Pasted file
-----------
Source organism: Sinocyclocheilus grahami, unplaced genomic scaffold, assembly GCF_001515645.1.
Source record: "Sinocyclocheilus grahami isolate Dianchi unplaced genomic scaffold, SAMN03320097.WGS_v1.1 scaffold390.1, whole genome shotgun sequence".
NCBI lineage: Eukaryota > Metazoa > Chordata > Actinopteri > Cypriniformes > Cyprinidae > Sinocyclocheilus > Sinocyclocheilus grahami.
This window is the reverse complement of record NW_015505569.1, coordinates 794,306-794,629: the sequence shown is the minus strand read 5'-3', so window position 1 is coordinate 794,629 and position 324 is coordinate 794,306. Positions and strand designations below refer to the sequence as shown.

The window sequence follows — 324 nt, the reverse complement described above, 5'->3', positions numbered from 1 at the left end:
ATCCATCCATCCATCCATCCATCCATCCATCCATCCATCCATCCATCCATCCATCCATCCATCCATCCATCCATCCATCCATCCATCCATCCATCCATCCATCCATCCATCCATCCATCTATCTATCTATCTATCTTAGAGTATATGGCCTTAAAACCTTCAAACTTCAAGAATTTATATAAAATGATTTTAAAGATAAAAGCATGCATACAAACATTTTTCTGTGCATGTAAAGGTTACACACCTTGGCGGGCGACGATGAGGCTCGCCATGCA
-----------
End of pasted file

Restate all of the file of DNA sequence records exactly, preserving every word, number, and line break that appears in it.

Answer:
Source organism: Sinocyclocheilus grahami, unplaced genomic scaffold, assembly GCF_001515645.1.
Source record: "Sinocyclocheilus grahami isolate Dianchi unplaced genomic scaffold, SAMN03320097.WGS_v1.1 scaffold390.1, whole genome shotgun sequence".
NCBI lineage: Eukaryota > Metazoa > Chordata > Actinopteri > Cypriniformes > Cyprinidae > Sinocyclocheilus > Sinocyclocheilus grahami.
This window is the reverse complement of record NW_015505569.1, coordinates 794,306-794,629: the sequence shown is the minus strand read 5'-3', so window position 1 is coordinate 794,629 and position 324 is coordinate 794,306. Positions and strand designations below refer to the sequence as shown.

The window sequence follows — 324 nt, the reverse complement described above, 5'->3', positions numbered from 1 at the left end:
ATCCATCCATCCATCCATCCATCCATCCATCCATCCATCCATCCATCCATCCATCCATCCATCCATCCATCCATCCATCCATCCATCCATCCATCCATCCATCCATCCATCCATCCATCTATCTATCTATCTATCTTAGAGTATATGGCCTTAAAACCTTCAAACTTCAAGAATTTATATAAAATGATTTTAAAGATAAAAGCATGCATACAAACATTTTTCTGTGCATGTAAAGGTTACACACCTTGGCGGGCGACGATGAGGCTCGCCATGCA